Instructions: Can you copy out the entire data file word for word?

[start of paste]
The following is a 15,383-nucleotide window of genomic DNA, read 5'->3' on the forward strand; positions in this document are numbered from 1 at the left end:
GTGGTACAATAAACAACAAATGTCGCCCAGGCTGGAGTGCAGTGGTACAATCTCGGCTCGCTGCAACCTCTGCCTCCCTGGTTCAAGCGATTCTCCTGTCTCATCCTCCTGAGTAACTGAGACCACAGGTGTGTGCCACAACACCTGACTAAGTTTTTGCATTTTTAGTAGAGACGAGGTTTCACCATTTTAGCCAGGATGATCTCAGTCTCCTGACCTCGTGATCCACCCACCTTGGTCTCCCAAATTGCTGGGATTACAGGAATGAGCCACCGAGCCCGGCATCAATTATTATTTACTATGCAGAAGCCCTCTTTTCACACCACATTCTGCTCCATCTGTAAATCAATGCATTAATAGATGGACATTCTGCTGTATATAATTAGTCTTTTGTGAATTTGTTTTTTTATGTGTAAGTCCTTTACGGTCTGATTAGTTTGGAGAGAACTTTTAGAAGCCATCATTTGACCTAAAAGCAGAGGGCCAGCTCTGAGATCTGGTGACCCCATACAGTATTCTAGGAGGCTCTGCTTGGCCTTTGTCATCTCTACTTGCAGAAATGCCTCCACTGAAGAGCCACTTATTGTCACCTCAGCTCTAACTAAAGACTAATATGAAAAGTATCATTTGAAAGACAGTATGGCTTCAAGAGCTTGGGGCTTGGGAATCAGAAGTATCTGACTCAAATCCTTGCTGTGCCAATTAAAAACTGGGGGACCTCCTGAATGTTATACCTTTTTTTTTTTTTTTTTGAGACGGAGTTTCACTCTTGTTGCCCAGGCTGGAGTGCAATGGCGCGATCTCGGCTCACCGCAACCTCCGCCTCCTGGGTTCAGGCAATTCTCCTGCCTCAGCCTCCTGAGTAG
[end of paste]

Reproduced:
The following is a 15,383-nucleotide window of genomic DNA, read 5'->3' on the forward strand; positions in this document are numbered from 1 at the left end:
GTGGTACAATAAACAACAAATGTCGCCCAGGCTGGAGTGCAGTGGTACAATCTCGGCTCGCTGCAACCTCTGCCTCCCTGGTTCAAGCGATTCTCCTGTCTCATCCTCCTGAGTAACTGAGACCACAGGTGTGTGCCACAACACCTGACTAAGTTTTTGCATTTTTAGTAGAGACGAGGTTTCACCATTTTAGCCAGGATGATCTCAGTCTCCTGACCTCGTGATCCACCCACCTTGGTCTCCCAAATTGCTGGGATTACAGGAATGAGCCACCGAGCCCGGCATCAATTATTATTTACTATGCAGAAGCCCTCTTTTCACACCACATTCTGCTCCATCTGTAAATCAATGCATTAATAGATGGACATTCTGCTGTATATAATTAGTCTTTTGTGAATTTGTTTTTTTATGTGTAAGTCCTTTACGGTCTGATTAGTTTGGAGAGAACTTTTAGAAGCCATCATTTGACCTAAAAGCAGAGGGCCAGCTCTGAGATCTGGTGACCCCATACAGTATTCTAGGAGGCTCTGCTTGGCCTTTGTCATCTCTACTTGCAGAAATGCCTCCACTGAAGAGCCACTTATTGTCACCTCAGCTCTAACTAAAGACTAATATGAAAAGTATCATTTGAAAGACAGTATGGCTTCAAGAGCTTGGGGCTTGGGAATCAGAAGTATCTGACTCAAATCCTTGCTGTGCCAATTAAAAACTGGGGGACCTCCTGAATGTTATACCTTTTTTTTTTTTTTTTTGAGACGGAGTTTCACTCTTGTTGCCCAGGCTGGAGTGCAATGGCGCGATCTCGGCTCACCGCAACCTCCGCCTCCTGGGTTCAGGCAATTCTCCTGCCTCAGCCTCCTGAGTAG